In History, What is, Words

Tulips, Edam, the Cruyff turn… Just three things we can thank the Dutch for. I’m afraid that was the best I could do. Just three things. To which I can now add one more: plug.

You don’t have to look too far to find English words of Dutch origin. From aardvark to wildebeest, the dictionary is riddled with peculiar creatures given their names by the Dutch – a fact that only adds to their peculiarity.

Walrus anyone?

Meerkat? Cockatoo? Arjen Robben? These are all pleasing words to conjure with but when it comes to day-to-day practical value, none can match the pragmatic ‘plug’.

The word first came to England in the early 17th century, along with Puritanism and the bubonic plague. It was a common term among sailors, who were forever plugging leaks in ships, when they weren’t searching for El Dorado or being beheaded for treason. That sense of blocking up a hole remained the main definition of plug for a couple of hundred years, until someone decided to turn it into a verb meaning to work hard at something. Plug away.

Why this was isn’t documented, or it doesn’t appear to have been anyway. I did have a brief look. We have to presume that the act of plugging (e.g. a leak in a ship) was a notoriously repetitive and laborious task.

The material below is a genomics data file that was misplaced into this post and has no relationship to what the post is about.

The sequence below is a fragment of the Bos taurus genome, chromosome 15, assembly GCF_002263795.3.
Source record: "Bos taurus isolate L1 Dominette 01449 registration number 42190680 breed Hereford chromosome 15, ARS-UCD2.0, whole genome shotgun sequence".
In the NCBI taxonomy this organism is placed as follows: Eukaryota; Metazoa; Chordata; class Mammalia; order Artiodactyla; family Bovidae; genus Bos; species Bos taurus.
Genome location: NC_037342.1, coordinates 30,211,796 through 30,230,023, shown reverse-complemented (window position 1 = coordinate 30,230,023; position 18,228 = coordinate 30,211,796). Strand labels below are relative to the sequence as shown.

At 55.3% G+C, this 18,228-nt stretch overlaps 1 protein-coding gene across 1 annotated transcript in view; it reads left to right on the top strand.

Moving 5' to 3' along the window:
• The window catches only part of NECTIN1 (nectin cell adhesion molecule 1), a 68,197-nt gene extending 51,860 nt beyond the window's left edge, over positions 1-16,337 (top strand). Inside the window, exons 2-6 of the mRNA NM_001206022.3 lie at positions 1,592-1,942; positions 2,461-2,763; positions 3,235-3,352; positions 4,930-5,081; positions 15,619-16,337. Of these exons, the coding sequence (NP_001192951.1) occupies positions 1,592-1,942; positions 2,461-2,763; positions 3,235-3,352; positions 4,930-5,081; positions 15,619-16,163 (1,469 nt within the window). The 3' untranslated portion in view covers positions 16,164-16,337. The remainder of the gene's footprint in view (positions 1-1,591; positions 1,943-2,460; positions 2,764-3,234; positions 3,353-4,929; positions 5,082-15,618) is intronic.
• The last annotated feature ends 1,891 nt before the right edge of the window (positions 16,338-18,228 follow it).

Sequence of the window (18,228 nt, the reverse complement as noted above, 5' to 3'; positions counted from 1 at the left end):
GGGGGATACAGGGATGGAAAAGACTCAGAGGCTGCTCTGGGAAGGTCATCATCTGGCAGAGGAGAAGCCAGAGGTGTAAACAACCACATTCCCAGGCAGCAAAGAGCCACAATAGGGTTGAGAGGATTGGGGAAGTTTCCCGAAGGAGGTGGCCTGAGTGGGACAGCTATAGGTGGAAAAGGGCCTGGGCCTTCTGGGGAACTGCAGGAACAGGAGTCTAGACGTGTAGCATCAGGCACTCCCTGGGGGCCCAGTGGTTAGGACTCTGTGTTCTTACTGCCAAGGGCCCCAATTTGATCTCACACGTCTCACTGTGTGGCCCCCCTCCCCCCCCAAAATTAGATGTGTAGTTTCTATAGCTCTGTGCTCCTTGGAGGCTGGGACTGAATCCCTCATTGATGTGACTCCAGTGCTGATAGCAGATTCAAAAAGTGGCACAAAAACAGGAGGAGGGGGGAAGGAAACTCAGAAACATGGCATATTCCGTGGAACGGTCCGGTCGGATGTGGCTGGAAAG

Then along came the internal combustion engine and the need for something to stick in a hole in the engine to ignite the fuel. Enter the spark plug – literally. It served the traditional purpose of a plug, in that it filled a hole, and it was electrical, so it provided the linguistic bridge for the word plug to skip across and establish itself as an electrical device. It still involved sticking something tightly in a hole but now, rather than stopping a flow (water), the plug facilitated one (electricity).

Within a couple of decades the admen were pouncing on the zeitgeist (a small Dutch rodent) and referring to their ads as ‘plugs’. Why do you think that was?
a) Because they were promotional interjections, inserted like a plug
b) Because they plugged away repetitively to get their message across
c) Because it sparked the flow of public awareness
d) Because it stopped your business going down the drain

Shameless plug: For answers to everything except the above question, call Balance today!

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